Saturday, July 22, 2017

East Norfolk class of 2017

Went birding with Nick today in East Norfolk. We checked a few sites in unsettled weather - got gloriously wet eventually. Birding was nice but relative highlights were painfully familiar species. Started off at Rush Hill Scrape that was rather empty with high water levels and nothing special.
We arrived at Breydon Water about an hour too late, when the tide was fully up and birds were difficult to see roosting in the tall vegetation. Still great there with large numbers of shorebirds and gulls, including Little Stint, 6 Greenshank, Wood Sand, 1 Barwit, 10 Whimbrel, Grey Plover and 70 Med Gulls. As always, birds at Breydon are very distant. Today the camera stayed in the bag and these photos are phonescoped through Swarovski ATX95.

Part of a 200-strong Avocet flock 

Part of the Med Gull concentration

Before heading back to Norwich we returned to Potter Heigham Marshes. Lovely site but we were somewhat disappointed by the small numbers of short-legged shorebirds. Good to see lots of babies of all sorts - evidently the predator fence did the job. I was never so excited before by two Israeli trash birds - Black-winged Stilts and Cattle Egret. We saw all four baby stilts and one parent; then the egret flew into a tree from a cattle grazing marsh. Boom.

Class of 2017. #4 behind these bushes

Compact-looking Intermediate Heron. Quality

Other highlights were 5 Little Ringed Plover and 3 Garganey. Wow.
Because of the heavy rain few butterflies were on the wing and I don't think I saw a single dragon this morning. Among the more numerous Red Admirals and Painted Ladies we found this female Gatekeeper:


Wednesday, July 12, 2017

Norfolk rarity

Last night the wind switched to a proper northerly, which means better seawatching conditions. I haven't been out properly for toooooooooooo long, actually since I got back from Iberia, so I was very keen to head out. During the few hours of sleep I dream of albatrosses and Fea's Petrels. I arrived at Cley at 05:00. At first the few birds were disappointingly distant, because the wind had switched to north just few hours earlier. Rather soon I clocked on a Sooty Shearwater - nice, but too distant for a photo. Then birds were pushed closer inshore by the strong wind and there was a nice constant passage of terns and gannets. Albert didn't fly past, nor a pterodroma. Bird highlights of the morning were a Manx Shearwater, Little Gull, 40 Common Scoter and a Guillemot. Sadly I had to leave after a couple of hours - had to get back home for schoolrun. See full list here. After leaving the others had a couple of spoony Poms and a Velvet Scoter.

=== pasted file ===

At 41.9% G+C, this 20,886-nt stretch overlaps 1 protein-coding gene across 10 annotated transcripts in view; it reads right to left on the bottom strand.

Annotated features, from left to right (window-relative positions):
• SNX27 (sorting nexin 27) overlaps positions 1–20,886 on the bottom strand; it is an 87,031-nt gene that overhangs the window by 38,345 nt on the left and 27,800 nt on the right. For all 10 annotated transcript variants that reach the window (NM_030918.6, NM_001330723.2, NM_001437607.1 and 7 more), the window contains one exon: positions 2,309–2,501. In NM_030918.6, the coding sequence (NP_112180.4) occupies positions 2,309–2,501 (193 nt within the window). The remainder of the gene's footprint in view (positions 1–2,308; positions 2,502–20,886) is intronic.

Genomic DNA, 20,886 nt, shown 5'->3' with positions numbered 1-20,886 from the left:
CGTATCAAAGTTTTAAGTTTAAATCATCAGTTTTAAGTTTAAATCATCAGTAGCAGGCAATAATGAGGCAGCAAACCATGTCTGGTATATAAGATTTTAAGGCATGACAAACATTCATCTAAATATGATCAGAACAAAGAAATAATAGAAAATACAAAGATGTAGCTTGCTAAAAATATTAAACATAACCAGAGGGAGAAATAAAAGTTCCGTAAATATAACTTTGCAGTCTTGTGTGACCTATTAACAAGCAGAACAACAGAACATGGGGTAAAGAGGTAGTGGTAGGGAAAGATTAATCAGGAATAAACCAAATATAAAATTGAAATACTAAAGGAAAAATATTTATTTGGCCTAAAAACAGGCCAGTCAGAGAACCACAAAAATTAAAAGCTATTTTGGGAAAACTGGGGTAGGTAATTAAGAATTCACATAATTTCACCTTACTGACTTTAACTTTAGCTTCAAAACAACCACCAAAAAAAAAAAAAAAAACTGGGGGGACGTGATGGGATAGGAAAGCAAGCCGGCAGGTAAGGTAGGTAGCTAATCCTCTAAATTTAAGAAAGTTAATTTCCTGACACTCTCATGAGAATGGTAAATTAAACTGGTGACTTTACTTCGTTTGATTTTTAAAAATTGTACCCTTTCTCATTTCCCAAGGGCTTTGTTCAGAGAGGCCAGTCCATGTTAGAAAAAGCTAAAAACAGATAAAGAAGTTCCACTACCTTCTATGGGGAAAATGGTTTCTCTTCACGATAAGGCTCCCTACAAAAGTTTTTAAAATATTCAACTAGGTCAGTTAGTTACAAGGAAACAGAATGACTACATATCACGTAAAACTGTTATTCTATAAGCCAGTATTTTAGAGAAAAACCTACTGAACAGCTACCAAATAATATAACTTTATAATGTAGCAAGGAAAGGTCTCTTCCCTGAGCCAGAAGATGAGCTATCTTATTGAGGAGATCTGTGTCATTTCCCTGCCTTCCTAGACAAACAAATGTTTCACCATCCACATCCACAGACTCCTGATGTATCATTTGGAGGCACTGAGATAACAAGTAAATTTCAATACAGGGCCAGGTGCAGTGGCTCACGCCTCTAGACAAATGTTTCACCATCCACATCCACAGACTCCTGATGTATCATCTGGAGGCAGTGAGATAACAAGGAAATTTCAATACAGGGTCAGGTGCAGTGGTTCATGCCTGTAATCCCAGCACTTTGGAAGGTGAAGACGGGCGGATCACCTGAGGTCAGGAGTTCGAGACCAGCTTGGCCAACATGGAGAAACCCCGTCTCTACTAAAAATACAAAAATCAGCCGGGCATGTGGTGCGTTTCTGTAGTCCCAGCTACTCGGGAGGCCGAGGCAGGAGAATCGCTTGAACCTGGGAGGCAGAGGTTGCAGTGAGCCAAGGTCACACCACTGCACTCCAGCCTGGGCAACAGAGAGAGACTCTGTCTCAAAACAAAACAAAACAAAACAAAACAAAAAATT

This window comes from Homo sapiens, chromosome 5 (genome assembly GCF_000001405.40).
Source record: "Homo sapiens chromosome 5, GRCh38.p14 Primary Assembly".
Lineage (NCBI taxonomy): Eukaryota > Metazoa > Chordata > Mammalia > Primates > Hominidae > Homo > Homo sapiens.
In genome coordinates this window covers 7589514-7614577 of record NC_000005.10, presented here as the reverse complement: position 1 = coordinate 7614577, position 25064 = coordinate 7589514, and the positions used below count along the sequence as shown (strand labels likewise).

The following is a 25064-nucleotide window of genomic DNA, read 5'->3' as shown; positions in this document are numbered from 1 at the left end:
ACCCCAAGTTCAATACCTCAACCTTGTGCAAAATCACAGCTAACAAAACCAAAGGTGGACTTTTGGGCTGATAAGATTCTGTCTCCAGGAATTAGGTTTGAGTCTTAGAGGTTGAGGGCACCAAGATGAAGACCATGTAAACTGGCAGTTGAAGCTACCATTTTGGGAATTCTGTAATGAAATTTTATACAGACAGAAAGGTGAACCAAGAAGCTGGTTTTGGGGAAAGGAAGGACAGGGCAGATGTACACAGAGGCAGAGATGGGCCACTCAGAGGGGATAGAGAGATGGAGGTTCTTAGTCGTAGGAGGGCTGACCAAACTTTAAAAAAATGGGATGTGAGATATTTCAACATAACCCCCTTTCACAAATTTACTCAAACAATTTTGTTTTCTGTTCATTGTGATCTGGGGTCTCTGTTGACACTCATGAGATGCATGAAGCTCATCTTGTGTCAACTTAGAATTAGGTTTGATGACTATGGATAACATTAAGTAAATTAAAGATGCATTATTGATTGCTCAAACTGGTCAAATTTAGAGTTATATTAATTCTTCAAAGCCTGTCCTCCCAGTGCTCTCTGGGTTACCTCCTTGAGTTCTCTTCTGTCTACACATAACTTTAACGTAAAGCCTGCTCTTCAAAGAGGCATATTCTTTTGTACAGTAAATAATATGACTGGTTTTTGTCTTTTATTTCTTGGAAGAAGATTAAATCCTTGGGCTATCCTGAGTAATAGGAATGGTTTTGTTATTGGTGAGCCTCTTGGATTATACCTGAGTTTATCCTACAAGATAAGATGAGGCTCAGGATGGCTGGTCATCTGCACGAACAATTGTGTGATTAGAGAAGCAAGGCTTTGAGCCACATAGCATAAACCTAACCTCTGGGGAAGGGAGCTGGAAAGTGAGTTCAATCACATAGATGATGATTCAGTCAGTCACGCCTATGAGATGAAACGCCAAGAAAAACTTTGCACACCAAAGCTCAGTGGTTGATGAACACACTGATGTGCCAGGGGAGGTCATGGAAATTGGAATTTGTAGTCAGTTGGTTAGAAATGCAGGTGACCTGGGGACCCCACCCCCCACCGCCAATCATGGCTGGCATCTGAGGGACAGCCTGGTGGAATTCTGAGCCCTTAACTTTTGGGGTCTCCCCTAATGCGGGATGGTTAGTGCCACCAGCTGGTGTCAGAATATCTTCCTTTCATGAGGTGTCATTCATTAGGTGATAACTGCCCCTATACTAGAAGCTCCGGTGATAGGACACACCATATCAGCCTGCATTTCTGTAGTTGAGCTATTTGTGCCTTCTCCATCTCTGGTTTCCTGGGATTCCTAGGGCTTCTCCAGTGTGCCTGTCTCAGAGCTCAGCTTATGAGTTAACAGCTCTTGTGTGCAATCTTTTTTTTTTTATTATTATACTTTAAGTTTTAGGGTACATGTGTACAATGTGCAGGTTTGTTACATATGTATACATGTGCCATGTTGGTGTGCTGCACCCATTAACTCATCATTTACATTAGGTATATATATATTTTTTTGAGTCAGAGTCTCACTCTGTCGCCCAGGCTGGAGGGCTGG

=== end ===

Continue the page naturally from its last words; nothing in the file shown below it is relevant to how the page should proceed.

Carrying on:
Sandwich Tern

Gannet and bird choppers

But the true highlight of the morning was an extremely visitor to Norfolk - DIM Wallace who walked into the seawatching shelter in nonchalance, like it's his midlands local patch. Great to see him here, alongside some of Norfolk's finest.

Monday, June 26, 2017

And now for some proper moths

Went over to James's yesterday early morning. He had a clearwing on offer - my first ever clearwing, and lots of other good moths in his trap. As always I was overwhelmed by the diversity and volume coming out of the trap. Here are a few examples. I was not concentrated this morning so the photos are not very good, sorry.

First, Yellow-legged Clearwing! Pleased to see it, though it did feel like the mothing equivalent of canned hunting. Stunning beast to say the least, but difficult to photo. Two clicks and it was gone.


Green Silver-lines. Delicately-patterned little moth.

Reminds me of David Bowie in the 80's:


The Spectacle - another amusing moth in full-frontal 

Small Angle Shades

King Moth - Poplar Hawk-moth of the scarce buff morph

Crowd pleaser - Elephant Hawk-moth


It wouldn't really settle and flew to some more natural-looking vegetation:


And another moth from my bathroom - the Honey-Buzzard-like Lime-speck Pug


Many thanks again to James for moths, gear, coffee and patience.